I actually think where things are at right now is a pretty good balance? Like, it doesn’t make sense to keep weed illegal (with all the legal costs and implications that come with that), at least relative to booze. But I also don’t think that making harder, more addictive and life-destroying drugs even easier to access will work out well–as has been demonstrated in most places that attempt it.
I’m curious if there’s an opposing force to the idea of “gateway drugs” at work in markets like Michigan and other states have now. Let’s say, for the sake of argument, that there is a certain number of people (X) for whom both of the following are true:
Marijuana serves as a gateway drug into harder and more destructive addictions
Absent cheap and easily accessible marijuana, these people would not have started using more serious and addictive drugs
Even accepting that second statement–which seems pretty dubious, IMO–wouldn’t there also be a certain number of people (Y) for whom cheap and easily accessible marijuana PREVENTS them from getting into harder and more addictive drugs? What I mean is, if there are still barriers (legal, financial, social) to getting on harder drugs, versus just going to a pot shop and getting 200mg worth of edibles for $5, isn’t there likely some number of people who stick with Option B, just because it works well enough and requires much less effort and risk?
How does the total number of Y compare to the total number of X? Probably not something you could ever actually prove, but just knowing human beings, I would expect Y is a lot bigger.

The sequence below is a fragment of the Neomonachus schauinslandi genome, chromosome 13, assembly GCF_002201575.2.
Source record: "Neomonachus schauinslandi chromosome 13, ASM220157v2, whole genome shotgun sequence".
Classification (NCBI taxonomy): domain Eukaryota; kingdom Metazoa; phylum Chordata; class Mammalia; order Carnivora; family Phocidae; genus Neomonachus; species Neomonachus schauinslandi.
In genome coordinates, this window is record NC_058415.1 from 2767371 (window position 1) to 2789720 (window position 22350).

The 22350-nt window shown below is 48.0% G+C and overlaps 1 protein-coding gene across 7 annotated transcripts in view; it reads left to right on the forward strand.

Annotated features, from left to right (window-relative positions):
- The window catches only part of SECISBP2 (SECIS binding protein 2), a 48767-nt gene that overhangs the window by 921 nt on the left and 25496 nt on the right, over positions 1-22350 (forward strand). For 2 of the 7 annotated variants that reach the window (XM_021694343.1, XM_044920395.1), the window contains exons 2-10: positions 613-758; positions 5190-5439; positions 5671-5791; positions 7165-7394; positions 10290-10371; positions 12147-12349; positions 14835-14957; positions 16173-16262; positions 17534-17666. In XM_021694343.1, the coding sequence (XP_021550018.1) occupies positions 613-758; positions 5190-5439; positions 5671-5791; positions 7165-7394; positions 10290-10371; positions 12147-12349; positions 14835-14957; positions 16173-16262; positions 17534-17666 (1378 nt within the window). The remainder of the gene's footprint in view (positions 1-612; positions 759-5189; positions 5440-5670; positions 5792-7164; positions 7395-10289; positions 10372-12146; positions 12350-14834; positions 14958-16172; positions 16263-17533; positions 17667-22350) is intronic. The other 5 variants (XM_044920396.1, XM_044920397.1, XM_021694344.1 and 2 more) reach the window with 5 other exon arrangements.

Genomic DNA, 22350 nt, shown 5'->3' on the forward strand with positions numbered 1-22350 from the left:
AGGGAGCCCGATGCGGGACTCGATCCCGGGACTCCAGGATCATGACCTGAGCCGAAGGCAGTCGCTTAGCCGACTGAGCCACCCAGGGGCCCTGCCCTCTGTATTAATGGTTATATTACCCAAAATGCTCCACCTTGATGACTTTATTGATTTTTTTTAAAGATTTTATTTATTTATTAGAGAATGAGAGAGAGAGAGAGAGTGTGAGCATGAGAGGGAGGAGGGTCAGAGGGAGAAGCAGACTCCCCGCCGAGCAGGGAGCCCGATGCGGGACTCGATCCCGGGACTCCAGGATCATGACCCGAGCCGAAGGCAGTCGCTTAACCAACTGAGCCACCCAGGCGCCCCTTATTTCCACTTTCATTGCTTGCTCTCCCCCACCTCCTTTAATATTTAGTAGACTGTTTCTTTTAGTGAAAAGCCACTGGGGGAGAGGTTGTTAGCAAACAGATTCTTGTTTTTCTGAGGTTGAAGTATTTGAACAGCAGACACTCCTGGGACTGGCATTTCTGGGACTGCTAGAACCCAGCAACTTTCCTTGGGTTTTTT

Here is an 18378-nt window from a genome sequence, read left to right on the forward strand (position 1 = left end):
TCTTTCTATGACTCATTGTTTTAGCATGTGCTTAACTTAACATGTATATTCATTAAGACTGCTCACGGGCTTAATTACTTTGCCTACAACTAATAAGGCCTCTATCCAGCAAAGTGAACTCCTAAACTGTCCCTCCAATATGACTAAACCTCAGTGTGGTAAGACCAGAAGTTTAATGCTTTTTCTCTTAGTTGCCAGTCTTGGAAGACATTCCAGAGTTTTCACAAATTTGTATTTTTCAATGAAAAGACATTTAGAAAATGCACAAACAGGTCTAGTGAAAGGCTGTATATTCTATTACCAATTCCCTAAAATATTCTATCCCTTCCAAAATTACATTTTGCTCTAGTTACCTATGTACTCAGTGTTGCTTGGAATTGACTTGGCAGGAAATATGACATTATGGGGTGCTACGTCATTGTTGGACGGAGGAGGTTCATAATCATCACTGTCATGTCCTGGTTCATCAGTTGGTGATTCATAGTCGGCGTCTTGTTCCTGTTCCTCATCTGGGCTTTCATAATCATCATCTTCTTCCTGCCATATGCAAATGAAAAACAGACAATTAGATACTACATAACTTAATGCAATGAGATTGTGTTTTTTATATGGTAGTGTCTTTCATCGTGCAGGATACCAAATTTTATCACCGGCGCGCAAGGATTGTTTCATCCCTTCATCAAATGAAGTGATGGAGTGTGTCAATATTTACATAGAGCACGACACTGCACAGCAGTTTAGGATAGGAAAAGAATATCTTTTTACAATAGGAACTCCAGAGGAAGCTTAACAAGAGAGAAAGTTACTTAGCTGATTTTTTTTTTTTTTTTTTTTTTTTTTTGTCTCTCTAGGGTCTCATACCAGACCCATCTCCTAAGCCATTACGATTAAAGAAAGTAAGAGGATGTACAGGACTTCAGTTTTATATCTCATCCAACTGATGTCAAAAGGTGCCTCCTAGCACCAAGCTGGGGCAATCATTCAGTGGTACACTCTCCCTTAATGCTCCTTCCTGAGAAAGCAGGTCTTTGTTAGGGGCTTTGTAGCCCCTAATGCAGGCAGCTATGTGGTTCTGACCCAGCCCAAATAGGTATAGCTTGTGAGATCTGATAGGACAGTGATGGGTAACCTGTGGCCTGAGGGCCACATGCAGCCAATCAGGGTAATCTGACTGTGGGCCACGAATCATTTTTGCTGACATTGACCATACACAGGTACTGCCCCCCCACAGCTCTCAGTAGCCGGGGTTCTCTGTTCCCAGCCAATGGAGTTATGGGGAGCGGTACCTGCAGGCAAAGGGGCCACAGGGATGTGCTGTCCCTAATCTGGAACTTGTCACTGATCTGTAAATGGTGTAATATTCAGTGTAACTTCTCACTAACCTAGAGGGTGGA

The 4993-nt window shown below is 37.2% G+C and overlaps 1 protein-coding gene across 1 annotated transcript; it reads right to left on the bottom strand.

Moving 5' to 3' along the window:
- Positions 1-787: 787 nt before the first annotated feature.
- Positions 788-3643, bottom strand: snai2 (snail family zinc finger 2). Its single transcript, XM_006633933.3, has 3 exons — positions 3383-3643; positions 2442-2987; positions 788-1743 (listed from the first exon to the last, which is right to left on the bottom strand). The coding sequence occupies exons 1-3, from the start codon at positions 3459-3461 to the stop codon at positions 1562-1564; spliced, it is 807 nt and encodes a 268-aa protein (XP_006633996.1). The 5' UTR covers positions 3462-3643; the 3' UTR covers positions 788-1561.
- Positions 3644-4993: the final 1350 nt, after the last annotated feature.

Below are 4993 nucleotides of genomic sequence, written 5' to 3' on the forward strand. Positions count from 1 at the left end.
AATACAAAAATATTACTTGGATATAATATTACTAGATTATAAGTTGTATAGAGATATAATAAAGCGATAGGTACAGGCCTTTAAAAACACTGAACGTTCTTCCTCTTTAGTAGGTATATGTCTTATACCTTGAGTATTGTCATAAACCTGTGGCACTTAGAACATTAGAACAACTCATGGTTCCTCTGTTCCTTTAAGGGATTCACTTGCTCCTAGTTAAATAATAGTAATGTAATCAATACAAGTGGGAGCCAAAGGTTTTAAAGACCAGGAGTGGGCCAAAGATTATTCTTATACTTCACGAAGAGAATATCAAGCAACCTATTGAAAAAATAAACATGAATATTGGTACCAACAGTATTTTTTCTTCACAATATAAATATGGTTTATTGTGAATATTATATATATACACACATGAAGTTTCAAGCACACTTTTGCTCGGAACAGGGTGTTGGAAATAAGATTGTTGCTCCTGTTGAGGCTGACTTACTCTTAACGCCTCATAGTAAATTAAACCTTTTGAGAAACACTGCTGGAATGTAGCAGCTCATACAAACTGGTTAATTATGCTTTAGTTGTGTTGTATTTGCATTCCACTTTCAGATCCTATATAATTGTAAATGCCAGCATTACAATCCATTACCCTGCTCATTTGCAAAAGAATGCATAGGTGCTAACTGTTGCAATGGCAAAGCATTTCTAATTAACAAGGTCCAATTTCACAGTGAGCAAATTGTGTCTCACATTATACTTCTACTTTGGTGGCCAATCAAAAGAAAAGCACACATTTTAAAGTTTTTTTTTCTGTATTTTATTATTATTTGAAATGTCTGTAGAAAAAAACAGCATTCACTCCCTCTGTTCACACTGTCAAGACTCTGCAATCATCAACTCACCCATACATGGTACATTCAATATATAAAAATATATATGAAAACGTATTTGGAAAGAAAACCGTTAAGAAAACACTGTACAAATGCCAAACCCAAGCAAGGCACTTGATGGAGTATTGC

In a controlled setting with a known purity of the drug, it’s no problem to make a 0.01 mg/mL solution and infuse it over a known period of time.
Drug dealers sprinkle a little bit into their coke, heroin, or whatever and mix it up the best they can. Even if they got the weight proportions correct, the odds that they are able to really blend solids evenly are low.
No it was great I would highly recommend it actually because if you’re having 2 drinks a day it pays for itself
15 a drink value is covered but you have to pay the gratuity on the package up-front which is basically 22 bucks a day and both people in the cabin have to get it so you don’t game the system m… so you’re at about 300 or so for the week for your drinks for both people. Plus it works in the restaurants as well not just the bars so if you’re having a nice dinner at the steakhouse and order a cocktail or glass of wine you’re good…
If your drink selection is a bit more premium and goes over that max value for drink they just charge you the difference.
Now this is when the drink package comes free that’s why you pay the gratuities out front and it’s part of Norwegians now long-standing promotion and I’ve seen it on other cruise ships too but if you were to pay for the drink package it’s around 75 to $100 per person per day plus tips
i teach and ride my Harley and am loud about it … but, i also respect the fact it is literally the most dangerous form of transportation out there… i then talk about upon accepting the risk, how do we mitigate to the best of our abilities.
i get abit stupid with this type of writting so please take me with a grain of salt… i will not talk about dealers like they are human being doing business… they intentfully add the shit, knowing it is fatal… they are murderers…
Yeah our hardware was built when the average human was lucky to make it to 30 and the chances of them starving, getting killed by violence or by an animal or was very high. So yeah, we’re not built to consider long term consequence much. We’re built to pass on our genes early and often.
Risk analysis is one of the most fascinating aspects of human behavior to me. We’re so terrible at it on both sides of the equation.
We overestimate risks with which we’re unfamiliar, and then we turn around and underestimate risks we’ve experienced before. People freak out about things that have fairly low odds of mortality (terrorism, COVID, etc.), but we happily continue to do things that are a real risk to our lives (smoke, drive, eat shitty foods, ride motorcycles, root for the Lions).